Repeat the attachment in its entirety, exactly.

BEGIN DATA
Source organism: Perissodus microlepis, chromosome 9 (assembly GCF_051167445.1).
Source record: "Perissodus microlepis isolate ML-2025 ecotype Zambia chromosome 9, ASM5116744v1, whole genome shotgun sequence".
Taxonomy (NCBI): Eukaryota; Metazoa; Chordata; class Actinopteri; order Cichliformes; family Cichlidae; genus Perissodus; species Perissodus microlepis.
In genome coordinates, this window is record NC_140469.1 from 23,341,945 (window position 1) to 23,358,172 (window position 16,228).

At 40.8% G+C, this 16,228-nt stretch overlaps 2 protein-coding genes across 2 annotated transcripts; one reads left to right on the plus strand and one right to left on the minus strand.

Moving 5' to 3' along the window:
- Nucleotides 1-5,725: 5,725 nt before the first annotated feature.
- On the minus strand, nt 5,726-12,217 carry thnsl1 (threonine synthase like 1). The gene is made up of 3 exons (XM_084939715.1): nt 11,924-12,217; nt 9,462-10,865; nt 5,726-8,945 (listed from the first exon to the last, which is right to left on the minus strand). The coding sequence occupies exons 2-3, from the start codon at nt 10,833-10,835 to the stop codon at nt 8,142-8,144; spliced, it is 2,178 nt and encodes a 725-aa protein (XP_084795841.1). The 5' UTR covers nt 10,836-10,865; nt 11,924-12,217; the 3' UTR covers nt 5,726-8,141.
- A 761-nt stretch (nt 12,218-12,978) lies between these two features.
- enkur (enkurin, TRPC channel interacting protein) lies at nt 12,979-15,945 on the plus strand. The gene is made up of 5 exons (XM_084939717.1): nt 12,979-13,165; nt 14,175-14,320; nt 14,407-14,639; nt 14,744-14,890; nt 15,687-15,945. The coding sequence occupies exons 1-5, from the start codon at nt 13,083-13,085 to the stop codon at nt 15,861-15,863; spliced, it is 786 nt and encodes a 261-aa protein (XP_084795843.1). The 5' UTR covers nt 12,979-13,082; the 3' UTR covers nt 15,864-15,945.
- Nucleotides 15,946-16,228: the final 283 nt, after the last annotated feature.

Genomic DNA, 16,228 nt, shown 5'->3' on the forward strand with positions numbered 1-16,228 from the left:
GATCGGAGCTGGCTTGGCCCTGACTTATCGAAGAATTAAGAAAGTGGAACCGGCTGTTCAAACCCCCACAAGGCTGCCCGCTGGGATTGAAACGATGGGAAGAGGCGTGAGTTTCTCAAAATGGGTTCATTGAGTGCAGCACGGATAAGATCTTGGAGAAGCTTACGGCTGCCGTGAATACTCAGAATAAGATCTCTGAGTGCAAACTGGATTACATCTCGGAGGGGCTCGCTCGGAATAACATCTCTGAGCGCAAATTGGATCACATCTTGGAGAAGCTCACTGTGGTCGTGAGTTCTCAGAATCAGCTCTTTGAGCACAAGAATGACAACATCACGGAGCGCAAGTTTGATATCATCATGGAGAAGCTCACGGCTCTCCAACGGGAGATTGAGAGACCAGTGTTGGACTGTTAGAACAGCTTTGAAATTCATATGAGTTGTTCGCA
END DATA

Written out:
Source organism: Perissodus microlepis, chromosome 9 (assembly GCF_051167445.1).
Source record: "Perissodus microlepis isolate ML-2025 ecotype Zambia chromosome 9, ASM5116744v1, whole genome shotgun sequence".
Taxonomy (NCBI): Eukaryota; Metazoa; Chordata; class Actinopteri; order Cichliformes; family Cichlidae; genus Perissodus; species Perissodus microlepis.
In genome coordinates, this window is record NC_140469.1 from 23,341,945 (window position 1) to 23,358,172 (window position 16,228).

At 40.8% G+C, this 16,228-nt stretch overlaps 2 protein-coding genes across 2 annotated transcripts; one reads left to right on the plus strand and one right to left on the minus strand.

Moving 5' to 3' along the window:
- Nucleotides 1-5,725: 5,725 nt before the first annotated feature.
- On the minus strand, nt 5,726-12,217 carry thnsl1 (threonine synthase like 1). The gene is made up of 3 exons (XM_084939715.1): nt 11,924-12,217; nt 9,462-10,865; nt 5,726-8,945 (listed from the first exon to the last, which is right to left on the minus strand). The coding sequence occupies exons 2-3, from the start codon at nt 10,833-10,835 to the stop codon at nt 8,142-8,144; spliced, it is 2,178 nt and encodes a 725-aa protein (XP_084795841.1). The 5' UTR covers nt 10,836-10,865; nt 11,924-12,217; the 3' UTR covers nt 5,726-8,141.
- A 761-nt stretch (nt 12,218-12,978) lies between these two features.
- enkur (enkurin, TRPC channel interacting protein) lies at nt 12,979-15,945 on the plus strand. The gene is made up of 5 exons (XM_084939717.1): nt 12,979-13,165; nt 14,175-14,320; nt 14,407-14,639; nt 14,744-14,890; nt 15,687-15,945. The coding sequence occupies exons 1-5, from the start codon at nt 13,083-13,085 to the stop codon at nt 15,861-15,863; spliced, it is 786 nt and encodes a 261-aa protein (XP_084795843.1). The 5' UTR covers nt 12,979-13,082; the 3' UTR covers nt 15,864-15,945.
- Nucleotides 15,946-16,228: the final 283 nt, after the last annotated feature.

Genomic DNA, 16,228 nt, shown 5'->3' on the forward strand with positions numbered 1-16,228 from the left:
GATCGGAGCTGGCTTGGCCCTGACTTATCGAAGAATTAAGAAAGTGGAACCGGCTGTTCAAACCCCCACAAGGCTGCCCGCTGGGATTGAAACGATGGGAAGAGGCGTGAGTTTCTCAAAATGGGTTCATTGAGTGCAGCACGGATAAGATCTTGGAGAAGCTTACGGCTGCCGTGAATACTCAGAATAAGATCTCTGAGTGCAAACTGGATTACATCTCGGAGGGGCTCGCTCGGAATAACATCTCTGAGCGCAAATTGGATCACATCTTGGAGAAGCTCACTGTGGTCGTGAGTTCTCAGAATCAGCTCTTTGAGCACAAGAATGACAACATCACGGAGCGCAAGTTTGATATCATCATGGAGAAGCTCACGGCTCTCCAACGGGAGATTGAGAGACCAGTGTTGGACTGTTAGAACAGCTTTGAAATTCATATGAGTTGTTCGCA